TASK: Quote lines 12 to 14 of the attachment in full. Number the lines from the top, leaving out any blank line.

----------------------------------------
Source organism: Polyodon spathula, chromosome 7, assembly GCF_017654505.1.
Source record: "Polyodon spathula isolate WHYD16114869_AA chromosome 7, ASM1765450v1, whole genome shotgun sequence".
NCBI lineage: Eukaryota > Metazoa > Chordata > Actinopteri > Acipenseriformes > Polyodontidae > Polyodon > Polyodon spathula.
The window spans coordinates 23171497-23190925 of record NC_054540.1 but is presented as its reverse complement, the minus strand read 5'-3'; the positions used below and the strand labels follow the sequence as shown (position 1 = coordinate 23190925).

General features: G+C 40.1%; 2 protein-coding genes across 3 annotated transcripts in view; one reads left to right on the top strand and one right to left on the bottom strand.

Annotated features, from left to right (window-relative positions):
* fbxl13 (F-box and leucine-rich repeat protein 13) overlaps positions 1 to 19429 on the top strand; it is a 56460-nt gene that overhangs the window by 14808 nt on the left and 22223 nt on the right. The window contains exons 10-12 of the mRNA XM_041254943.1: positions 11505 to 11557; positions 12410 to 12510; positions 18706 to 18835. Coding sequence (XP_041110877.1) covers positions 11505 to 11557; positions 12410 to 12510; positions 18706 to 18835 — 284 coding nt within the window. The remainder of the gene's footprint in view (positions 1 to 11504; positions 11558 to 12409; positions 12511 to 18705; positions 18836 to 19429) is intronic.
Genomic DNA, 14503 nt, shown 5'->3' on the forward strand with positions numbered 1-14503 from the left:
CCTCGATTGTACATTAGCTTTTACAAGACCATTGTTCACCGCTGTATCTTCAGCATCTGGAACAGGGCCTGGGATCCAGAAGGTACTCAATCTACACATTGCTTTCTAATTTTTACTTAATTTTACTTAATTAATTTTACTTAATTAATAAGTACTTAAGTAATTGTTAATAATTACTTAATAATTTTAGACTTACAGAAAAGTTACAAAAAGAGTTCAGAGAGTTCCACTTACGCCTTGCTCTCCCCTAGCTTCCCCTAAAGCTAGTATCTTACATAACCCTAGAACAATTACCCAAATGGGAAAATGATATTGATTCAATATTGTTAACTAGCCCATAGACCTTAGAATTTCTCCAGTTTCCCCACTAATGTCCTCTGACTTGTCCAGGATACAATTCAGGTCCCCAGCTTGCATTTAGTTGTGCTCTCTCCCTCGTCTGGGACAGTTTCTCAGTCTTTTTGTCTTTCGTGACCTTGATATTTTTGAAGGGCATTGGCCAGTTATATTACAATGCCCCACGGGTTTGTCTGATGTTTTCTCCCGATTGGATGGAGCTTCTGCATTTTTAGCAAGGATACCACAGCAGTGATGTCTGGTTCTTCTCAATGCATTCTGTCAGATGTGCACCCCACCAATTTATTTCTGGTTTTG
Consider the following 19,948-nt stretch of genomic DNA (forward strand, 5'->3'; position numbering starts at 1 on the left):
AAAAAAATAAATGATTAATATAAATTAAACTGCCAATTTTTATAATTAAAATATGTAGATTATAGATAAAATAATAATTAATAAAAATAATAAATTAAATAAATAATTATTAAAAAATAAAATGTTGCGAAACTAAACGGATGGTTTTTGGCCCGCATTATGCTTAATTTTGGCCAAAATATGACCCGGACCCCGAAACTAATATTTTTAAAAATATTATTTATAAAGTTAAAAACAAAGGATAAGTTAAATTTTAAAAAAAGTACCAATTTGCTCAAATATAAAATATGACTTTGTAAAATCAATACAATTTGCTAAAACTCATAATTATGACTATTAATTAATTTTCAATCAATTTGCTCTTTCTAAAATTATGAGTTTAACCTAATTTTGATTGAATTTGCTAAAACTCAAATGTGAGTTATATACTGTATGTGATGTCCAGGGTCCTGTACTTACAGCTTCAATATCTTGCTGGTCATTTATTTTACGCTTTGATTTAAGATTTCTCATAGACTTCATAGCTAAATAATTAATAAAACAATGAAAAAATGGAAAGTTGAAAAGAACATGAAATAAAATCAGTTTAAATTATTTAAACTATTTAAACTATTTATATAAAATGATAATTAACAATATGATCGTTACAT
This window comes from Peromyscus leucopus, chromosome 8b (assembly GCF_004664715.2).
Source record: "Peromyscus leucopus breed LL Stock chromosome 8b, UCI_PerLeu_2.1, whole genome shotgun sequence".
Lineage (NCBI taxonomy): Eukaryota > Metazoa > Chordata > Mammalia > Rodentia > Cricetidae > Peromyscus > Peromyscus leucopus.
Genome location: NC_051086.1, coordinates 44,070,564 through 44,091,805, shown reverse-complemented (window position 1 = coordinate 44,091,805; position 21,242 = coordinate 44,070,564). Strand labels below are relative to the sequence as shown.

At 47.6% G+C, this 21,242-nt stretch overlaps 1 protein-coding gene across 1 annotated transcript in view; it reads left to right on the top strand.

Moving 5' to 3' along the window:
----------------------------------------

This window comes from Peromyscus leucopus, chromosome 8b (assembly GCF_004664715.2).
Source record: "Peromyscus leucopus breed LL Stock chromosome 8b, UCI_PerLeu_2.1, whole genome shotgun sequence".
Lineage (NCBI taxonomy): Eukaryota > Metazoa > Chordata > Mammalia > Rodentia > Cricetidae > Peromyscus > Peromyscus leucopus.